Campaigns and Crowdfunding - Throughout the last decade, online crowdfunding platforms have changed how voters make political donations. Although this turn provides ease for campaigners, it also poses new questions relating to how money moves after the writ drops. Using digital and qualitative methods, this project seeks to investigate the growing role of crowdfunding platforms in election campaigns.
The Politics of Hate in the Election Campaign - This project conducts an ethnography of far-right political activity in confrontation with a leftist social movement in southern Ontario. A local case study establishes an entry point to the fragmentary social media communities distributed across the political spectrum in discussion of federal electoral campaign issues. The study asks: how do adversarial viewpoints in Canadian politics …
Research Persona - This project employs ethnographic and fictional methods alongside digital methods tools to Track new forms of online propaganda (fake news, disinformation, misinformation). Understand new affective and emotional manipulation techniques . Explore the dynamics through which biased and propaganda informational objects shape individual and collective political affects.
Canada’s New Right Media Ecosystem - With the rise of bootstrapped, natively digital media and their confluence with the alt-right, this project asks: what impact does this have on the Canadian media landscape and the close relationship between Canadian media and Canadian politics?


Politics are no longer restricted to official communication channels and platforms such as mainstream news properties, political blogs, and candidate websites. As a consequence, the study of one platform, such as the chaotic and often adversarial Twitter platform, cannot adequately capture the disruptive influence of social media on political processes today.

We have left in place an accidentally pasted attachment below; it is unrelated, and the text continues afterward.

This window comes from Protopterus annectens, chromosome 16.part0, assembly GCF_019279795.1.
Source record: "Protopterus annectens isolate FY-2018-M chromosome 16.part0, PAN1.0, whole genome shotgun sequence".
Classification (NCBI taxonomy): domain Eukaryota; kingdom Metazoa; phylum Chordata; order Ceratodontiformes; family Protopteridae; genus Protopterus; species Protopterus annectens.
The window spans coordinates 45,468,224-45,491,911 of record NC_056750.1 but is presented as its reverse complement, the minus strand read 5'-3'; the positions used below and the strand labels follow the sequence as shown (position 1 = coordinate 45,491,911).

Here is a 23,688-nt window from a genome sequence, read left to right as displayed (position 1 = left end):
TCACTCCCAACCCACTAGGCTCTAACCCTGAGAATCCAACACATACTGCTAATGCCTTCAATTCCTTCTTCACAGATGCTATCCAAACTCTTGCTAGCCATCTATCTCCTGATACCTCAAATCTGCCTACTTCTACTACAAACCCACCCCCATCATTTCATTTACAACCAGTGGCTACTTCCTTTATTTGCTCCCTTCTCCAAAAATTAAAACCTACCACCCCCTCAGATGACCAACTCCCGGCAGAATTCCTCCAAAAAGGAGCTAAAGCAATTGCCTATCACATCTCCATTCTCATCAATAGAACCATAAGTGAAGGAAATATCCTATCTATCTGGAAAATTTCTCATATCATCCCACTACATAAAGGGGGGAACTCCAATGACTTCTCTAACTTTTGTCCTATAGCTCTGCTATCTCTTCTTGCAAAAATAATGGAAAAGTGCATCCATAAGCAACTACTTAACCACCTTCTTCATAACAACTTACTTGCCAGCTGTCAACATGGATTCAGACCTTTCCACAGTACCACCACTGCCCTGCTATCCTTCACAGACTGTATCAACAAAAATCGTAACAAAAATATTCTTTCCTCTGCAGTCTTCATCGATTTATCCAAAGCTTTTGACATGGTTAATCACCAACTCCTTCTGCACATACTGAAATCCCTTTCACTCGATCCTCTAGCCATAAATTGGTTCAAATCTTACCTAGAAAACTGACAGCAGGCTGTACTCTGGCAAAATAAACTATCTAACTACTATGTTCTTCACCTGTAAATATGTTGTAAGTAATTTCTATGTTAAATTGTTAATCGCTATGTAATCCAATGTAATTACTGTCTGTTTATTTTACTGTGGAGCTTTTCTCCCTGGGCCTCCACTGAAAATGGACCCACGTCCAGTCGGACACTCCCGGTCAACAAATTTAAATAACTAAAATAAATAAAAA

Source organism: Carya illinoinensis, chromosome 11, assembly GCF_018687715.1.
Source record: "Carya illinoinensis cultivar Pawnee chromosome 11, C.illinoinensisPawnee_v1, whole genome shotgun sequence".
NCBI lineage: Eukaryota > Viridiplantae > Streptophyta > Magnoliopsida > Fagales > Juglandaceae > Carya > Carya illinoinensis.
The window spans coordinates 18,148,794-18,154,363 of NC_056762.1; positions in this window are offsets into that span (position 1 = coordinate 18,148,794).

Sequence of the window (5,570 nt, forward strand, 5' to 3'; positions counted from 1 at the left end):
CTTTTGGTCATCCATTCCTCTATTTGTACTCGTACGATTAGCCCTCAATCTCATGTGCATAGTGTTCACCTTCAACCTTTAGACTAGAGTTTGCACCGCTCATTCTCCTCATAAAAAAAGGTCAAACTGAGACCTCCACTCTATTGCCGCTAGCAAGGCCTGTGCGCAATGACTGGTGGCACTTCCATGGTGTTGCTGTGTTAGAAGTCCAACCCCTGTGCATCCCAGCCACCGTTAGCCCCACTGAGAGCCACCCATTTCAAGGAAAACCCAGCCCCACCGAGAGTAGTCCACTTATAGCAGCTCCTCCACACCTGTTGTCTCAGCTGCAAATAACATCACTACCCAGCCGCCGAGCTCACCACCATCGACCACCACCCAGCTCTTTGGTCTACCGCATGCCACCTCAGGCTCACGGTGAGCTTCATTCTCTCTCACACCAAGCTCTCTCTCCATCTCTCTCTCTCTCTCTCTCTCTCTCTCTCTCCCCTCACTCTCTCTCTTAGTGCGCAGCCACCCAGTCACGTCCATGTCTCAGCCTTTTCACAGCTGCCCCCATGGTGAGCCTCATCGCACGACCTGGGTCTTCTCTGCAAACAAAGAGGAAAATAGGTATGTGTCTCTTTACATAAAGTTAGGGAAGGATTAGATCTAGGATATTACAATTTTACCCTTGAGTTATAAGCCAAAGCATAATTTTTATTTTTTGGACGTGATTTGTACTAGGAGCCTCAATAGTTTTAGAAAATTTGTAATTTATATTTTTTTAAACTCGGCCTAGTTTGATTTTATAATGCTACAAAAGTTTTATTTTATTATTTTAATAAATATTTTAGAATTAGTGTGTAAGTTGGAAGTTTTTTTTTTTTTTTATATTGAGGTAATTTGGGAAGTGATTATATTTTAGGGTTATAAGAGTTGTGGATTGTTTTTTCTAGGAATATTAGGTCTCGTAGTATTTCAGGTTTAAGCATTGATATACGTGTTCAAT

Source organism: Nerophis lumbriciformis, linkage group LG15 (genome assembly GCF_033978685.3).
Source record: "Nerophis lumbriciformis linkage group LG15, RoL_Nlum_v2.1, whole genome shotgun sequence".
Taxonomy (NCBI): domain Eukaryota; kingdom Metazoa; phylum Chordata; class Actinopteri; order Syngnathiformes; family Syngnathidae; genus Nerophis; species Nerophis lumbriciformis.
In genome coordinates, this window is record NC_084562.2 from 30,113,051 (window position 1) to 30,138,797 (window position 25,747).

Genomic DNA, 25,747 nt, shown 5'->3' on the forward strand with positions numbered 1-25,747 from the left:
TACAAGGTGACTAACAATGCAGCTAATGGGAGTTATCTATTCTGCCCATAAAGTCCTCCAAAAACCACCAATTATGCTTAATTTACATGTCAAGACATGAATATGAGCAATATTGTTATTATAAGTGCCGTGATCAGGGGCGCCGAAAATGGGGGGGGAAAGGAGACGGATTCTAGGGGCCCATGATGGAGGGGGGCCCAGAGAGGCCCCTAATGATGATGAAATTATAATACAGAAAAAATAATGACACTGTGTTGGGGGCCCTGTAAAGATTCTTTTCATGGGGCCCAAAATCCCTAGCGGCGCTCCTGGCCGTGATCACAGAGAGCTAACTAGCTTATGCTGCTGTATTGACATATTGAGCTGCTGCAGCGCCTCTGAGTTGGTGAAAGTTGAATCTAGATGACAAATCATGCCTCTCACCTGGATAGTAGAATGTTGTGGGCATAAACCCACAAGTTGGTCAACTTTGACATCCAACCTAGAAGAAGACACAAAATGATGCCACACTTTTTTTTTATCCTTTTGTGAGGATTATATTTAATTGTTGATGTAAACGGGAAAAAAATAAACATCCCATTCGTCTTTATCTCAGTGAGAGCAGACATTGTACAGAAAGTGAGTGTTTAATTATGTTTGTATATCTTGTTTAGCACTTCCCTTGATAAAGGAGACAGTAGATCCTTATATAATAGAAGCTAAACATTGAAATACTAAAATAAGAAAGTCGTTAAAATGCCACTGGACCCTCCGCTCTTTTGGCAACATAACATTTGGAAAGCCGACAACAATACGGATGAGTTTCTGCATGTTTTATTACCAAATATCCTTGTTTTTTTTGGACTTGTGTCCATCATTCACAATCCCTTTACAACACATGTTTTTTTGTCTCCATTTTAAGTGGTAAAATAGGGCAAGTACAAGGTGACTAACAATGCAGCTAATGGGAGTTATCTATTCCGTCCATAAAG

This online election study focuses on a set of internet platforms not commonly associated with electoral politics. Our study investigates how political memes, language, and shared political objects (videos, photos, images, graphics, posts, etc) from fringe websites become insinuated into mainstream political discourse via more established social media platforms and news properties. We are studying the 2019 Canadian federal election from fringe perspectives posted on anonymous and anarchic internet forums that Tuters refers to as “the deep vernacular web” (2018), those who imagine themselves as opponents to the mainstream electoral processes taking place on more visible parts of the web.

Team Members

Anthony Burton
Melody Devries
Greg Elmer
Ganaele Langlois
Fenwick McKelvey
Steve Neville
Rod Philpot
Marc Tuters
Sabrina Ward

In the news

Greg Elmer quoted in “‘We’re not 100 per cent sure who’s framing the discussion anymore’: the evolving role of media in election coverage” Mike Lapointe, The Hill Times, October 30 2019.

Anthony Burton on the Ryerson Review of Journalism’s Pull Quotes: How Media Professionals Adapt to Challenging Misinformation. Season Three, Episode Two. November 7 2019.

Greg Elmer: “Will Scheer or Trudeau have an alt-right internet problem?Policy Options, September 2019

Greg Elmer and Caroline O’Neill, Moment of Truth on ELMNT.FM. October 3 2019.

Funding Acknowledgement

This website is part of “The Dark Web’s Impact on the 2019 Canadian Election”, a research project funded by the Digital Ecosystem Research Challenge. More information about the Research Challenge can be found here.